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News : Irish Last Updated: Dec 19th, 2007 - 13:17:15

Irish house prices up 270% since 1996 rising at average of 14.9% for each of the last ten years; Construction sector may shed over 100,000 jobs by 2016
By Finfacts Team
Jun 20, 2006, 14:21

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-        National Prices rose 270% over past decade

-       Average annual price growth of almost 15% each year for ten years

-       Negligible price gap between country and Dublin prices a decade ago now stands at €130,000

-       County Wicklow records highest price growth (310%) while Roscommon fares lowest (195%).

-       Average size of property increases in houses outside Dublin (no change in Dublin houses) 


lSelected price growth rates from 1996 to 2005


More than 17 per cent of the private non-farm workforce are in construction. The total rises to 20 percent when jobs in services related to construction are added. The corresponding proportions for the UK and US are 7 per cent and 5.4 per cent respectively.

There are more than 250,000 directly employed in the Irish construction sector. When an estimated 80,000 in financial and business service jobs that are dependent on the construction sector are added to direct employment, we get a total of 330,000 - just short of 20% of the private workforce according to Central Statistics Office (CSO) figures. Business service jobs have increased by 100,00 in recent years.

Employment of 290,000 in Production Industries follows job losses of 30,000 in the past five years. Not alone are there more construction related jobs than industrial jobs in the economy, average annual earnings in construction are almost €40,000 compared with €30,200 in industry - a difference of 33 percent.

As the infrastructure and house building programme winds down, it is likely that more than 100,000 construction workers will be seeking employment elsewhere in the economy.

According to Bank of Ireland Private Banking, Irish investors have ploughed €30 billion (equity + borrowings) into commercial property in both Ireland and overseas in the past five years. Standard Life says that the Irish have invested £17 billion in UK property.


National House Prices in Ireland have risen by an average of 14.9% for each of the last ten years according to a special edition of the permanent tsb House Price Index published today.  Compiled in association with the ESRI, the index is widely regarded as the most authoritative measure of house price movements in Ireland.  Today’s special edition of the index was published to mark its 10th year measuring house price changes in Ireland. 

Headline figures from the special 10th Anniversary Index reveal the following:


  • National house prices have increased by 270% over the past ten years – compared to a total rise of just 30% in the consumer price index.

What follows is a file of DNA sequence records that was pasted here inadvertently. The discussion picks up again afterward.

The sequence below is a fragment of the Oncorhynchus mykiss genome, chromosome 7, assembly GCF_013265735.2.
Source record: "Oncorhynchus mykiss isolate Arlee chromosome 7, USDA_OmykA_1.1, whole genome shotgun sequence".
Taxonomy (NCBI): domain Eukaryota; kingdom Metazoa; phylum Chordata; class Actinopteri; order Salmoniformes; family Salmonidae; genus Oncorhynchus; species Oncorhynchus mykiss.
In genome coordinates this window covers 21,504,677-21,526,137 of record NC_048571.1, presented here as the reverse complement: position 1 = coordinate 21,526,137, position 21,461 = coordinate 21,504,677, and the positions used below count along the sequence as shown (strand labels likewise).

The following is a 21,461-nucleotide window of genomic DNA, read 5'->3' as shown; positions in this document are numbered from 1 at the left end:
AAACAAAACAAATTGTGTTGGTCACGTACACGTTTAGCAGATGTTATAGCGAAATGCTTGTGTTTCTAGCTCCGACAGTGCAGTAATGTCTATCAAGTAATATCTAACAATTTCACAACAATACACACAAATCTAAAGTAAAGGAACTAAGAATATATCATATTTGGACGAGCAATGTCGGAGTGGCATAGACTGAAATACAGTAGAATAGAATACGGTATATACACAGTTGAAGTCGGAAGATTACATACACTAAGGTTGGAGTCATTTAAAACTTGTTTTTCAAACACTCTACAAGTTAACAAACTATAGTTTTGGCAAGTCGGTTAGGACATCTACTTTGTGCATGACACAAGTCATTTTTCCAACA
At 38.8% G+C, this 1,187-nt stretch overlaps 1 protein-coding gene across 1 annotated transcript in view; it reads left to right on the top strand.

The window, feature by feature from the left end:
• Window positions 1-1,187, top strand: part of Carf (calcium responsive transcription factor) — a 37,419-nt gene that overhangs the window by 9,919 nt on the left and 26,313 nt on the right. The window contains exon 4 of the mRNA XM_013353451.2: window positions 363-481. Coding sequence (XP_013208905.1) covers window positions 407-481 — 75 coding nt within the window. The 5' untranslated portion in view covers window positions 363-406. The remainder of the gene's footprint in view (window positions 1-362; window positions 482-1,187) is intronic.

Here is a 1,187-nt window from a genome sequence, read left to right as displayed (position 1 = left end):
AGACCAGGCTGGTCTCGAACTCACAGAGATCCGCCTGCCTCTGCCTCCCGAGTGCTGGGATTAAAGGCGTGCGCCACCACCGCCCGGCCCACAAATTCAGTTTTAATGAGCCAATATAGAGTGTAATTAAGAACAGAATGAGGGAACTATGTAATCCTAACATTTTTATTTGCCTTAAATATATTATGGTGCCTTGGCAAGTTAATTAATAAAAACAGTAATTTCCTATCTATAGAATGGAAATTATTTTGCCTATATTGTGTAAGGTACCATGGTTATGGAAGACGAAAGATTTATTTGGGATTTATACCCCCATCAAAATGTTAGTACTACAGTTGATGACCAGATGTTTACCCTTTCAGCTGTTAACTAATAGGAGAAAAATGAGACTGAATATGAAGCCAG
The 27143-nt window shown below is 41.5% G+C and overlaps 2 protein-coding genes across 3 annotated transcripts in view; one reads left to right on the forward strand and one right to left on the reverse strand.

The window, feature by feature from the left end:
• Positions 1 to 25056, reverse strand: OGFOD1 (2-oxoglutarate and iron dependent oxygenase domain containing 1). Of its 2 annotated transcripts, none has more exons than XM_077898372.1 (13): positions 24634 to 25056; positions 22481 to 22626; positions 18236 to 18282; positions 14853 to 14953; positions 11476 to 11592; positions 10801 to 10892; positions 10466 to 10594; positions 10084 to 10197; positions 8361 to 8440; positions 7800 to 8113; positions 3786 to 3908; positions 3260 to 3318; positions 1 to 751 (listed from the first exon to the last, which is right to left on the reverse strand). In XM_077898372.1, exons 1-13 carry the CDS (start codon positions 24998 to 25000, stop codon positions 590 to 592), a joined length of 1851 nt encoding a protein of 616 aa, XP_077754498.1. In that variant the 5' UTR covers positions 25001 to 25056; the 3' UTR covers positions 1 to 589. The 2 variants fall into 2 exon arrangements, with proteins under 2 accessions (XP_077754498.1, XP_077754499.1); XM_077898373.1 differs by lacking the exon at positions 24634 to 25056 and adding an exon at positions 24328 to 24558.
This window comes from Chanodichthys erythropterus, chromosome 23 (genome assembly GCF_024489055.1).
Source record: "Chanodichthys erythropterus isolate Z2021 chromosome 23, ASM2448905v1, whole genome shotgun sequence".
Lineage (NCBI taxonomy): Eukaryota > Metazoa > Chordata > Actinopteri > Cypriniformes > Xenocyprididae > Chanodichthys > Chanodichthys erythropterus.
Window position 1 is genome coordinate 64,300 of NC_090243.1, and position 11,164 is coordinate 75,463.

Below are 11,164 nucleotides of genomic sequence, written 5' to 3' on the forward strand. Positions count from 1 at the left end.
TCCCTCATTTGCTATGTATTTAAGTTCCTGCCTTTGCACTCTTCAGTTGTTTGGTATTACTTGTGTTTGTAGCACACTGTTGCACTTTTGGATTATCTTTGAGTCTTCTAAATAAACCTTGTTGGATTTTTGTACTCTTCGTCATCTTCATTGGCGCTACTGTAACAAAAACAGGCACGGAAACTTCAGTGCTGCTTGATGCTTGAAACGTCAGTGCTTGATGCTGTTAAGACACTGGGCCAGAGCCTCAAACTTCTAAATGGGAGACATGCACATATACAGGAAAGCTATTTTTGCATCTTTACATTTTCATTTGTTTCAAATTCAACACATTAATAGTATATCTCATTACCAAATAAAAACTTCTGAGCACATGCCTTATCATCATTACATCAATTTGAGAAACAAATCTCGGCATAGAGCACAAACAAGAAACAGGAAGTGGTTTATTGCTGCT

• The average cost of a house in 1996 was just €75,000.  Ten years later (2005) the average cost had increased to €280,000.
  • On average national prices rose by an AVERAGE of 14.9% each year for those ten years.
  • In one year (1998) average national prices grew by a massive 30%.
  • Ten years ago the average difference between buying a house in Dublin or outside of Dublin was just €10,000.  Today that figures has grown to some €130,000.
  • A third of the current total number of houses in Ireland (547,000 houses – known as “the housing stock”) was built in the last ten years.
  • The value of all the houses in Ireland is estimated at some €412 billion – a four-fold increase on the figure ten years ago.
  • Rise in number of house completions each year from 33,700 (1996) to 81,000 (2005)

Speaking today, Niall O’Grady, Head of Marketing with permanent tsb said; “We have been through an extraordinary decade in the Irish housing market.  For many that decade has been challenging in the extreme – particularly for those trying to get on to the property ladder.  For others – including many ordinary home owners – it has brought significant opportunity and promise and for others it has been very lucrative.”


“Without doubt the dramatic price growth which has taken place over the past decade has had solid foundations; low interest rates, strongly supportive demographic trends and an outstanding employment fuelling economic performance.  In isolation any of these elements would have supported a strong housing market.  Together they created the circumstances which have led to the exceptional growth in prices we have become familiar with.”



lPrice gap between Dublin and Outside Dublin has widened to €130k in last 10 years


“Looking forward, these different elements remain in place in the Irish market and while the era of successive years of double digit price growth are unlikely to be repeated, we strongly concur with the view that we are entering the phase of the so-called soft landing where the gains in house prices which have already been made will be consolidated and were single digit price growth is likely for a number of years to come.” [note: for this year permanent tsb continue to expect a rise in national prices of approximately 10%].


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© Copyright 2007 by Finfacts.com

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